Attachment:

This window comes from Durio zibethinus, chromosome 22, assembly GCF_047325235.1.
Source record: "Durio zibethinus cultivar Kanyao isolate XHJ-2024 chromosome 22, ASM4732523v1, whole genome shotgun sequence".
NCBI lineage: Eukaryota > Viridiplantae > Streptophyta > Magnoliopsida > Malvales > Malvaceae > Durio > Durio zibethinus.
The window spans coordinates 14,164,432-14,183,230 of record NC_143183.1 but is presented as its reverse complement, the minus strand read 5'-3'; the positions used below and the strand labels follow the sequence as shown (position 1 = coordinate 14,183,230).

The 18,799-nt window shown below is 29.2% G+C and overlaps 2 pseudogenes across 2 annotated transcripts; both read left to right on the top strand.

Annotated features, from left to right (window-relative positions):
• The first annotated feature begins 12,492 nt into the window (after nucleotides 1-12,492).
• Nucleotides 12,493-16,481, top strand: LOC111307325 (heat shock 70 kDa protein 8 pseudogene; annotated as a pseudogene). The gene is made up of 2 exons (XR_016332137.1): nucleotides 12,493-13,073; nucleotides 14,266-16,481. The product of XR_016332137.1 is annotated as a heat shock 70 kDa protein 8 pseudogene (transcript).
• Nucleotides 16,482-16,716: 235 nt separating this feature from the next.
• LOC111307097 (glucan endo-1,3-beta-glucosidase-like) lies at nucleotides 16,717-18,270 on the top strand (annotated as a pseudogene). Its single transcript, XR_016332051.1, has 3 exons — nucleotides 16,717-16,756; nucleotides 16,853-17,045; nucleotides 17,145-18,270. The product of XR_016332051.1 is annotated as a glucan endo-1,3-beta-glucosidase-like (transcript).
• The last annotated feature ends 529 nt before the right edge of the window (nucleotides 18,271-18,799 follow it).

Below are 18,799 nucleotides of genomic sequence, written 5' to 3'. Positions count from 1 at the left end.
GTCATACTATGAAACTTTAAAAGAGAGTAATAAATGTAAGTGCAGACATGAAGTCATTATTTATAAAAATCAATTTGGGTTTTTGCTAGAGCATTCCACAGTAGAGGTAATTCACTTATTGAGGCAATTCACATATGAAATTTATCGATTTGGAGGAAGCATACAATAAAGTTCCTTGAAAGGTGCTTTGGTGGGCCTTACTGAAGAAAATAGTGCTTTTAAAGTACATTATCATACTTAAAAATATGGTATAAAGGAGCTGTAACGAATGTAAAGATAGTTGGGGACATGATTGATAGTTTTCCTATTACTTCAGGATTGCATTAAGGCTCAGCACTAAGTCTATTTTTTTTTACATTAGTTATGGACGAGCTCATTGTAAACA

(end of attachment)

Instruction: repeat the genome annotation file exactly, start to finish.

This window comes from Durio zibethinus, chromosome 22, assembly GCF_047325235.1.
Source record: "Durio zibethinus cultivar Kanyao isolate XHJ-2024 chromosome 22, ASM4732523v1, whole genome shotgun sequence".
NCBI lineage: Eukaryota > Viridiplantae > Streptophyta > Magnoliopsida > Malvales > Malvaceae > Durio > Durio zibethinus.
The window spans coordinates 14,164,432-14,183,230 of record NC_143183.1 but is presented as its reverse complement, the minus strand read 5'-3'; the positions used below and the strand labels follow the sequence as shown (position 1 = coordinate 14,183,230).

The 18,799-nt window shown below is 29.2% G+C and overlaps 2 pseudogenes across 2 annotated transcripts; both read left to right on the top strand.

Annotated features, from left to right (window-relative positions):
• The first annotated feature begins 12,492 nt into the window (after nucleotides 1-12,492).
• Nucleotides 12,493-16,481, top strand: LOC111307325 (heat shock 70 kDa protein 8 pseudogene; annotated as a pseudogene). The gene is made up of 2 exons (XR_016332137.1): nucleotides 12,493-13,073; nucleotides 14,266-16,481. The product of XR_016332137.1 is annotated as a heat shock 70 kDa protein 8 pseudogene (transcript).
• Nucleotides 16,482-16,716: 235 nt separating this feature from the next.
• LOC111307097 (glucan endo-1,3-beta-glucosidase-like) lies at nucleotides 16,717-18,270 on the top strand (annotated as a pseudogene). Its single transcript, XR_016332051.1, has 3 exons — nucleotides 16,717-16,756; nucleotides 16,853-17,045; nucleotides 17,145-18,270. The product of XR_016332051.1 is annotated as a glucan endo-1,3-beta-glucosidase-like (transcript).
• The last annotated feature ends 529 nt before the right edge of the window (nucleotides 18,271-18,799 follow it).

Below are 18,799 nucleotides of genomic sequence, written 5' to 3'. Positions count from 1 at the left end.
GTCATACTATGAAACTTTAAAAGAGAGTAATAAATGTAAGTGCAGACATGAAGTCATTATTTATAAAAATCAATTTGGGTTTTTGCTAGAGCATTCCACAGTAGAGGTAATTCACTTATTGAGGCAATTCACATATGAAATTTATCGATTTGGAGGAAGCATACAATAAAGTTCCTTGAAAGGTGCTTTGGTGGGCCTTACTGAAGAAAATAGTGCTTTTAAAGTACATTATCATACTTAAAAATATGGTATAAAGGAGCTGTAACGAATGTAAAGATAGTTGGGGACATGATTGATAGTTTTCCTATTACTTCAGGATTGCATTAAGGCTCAGCACTAAGTCTATTTTTTTTTACATTAGTTATGGACGAGCTCATTGTAAACA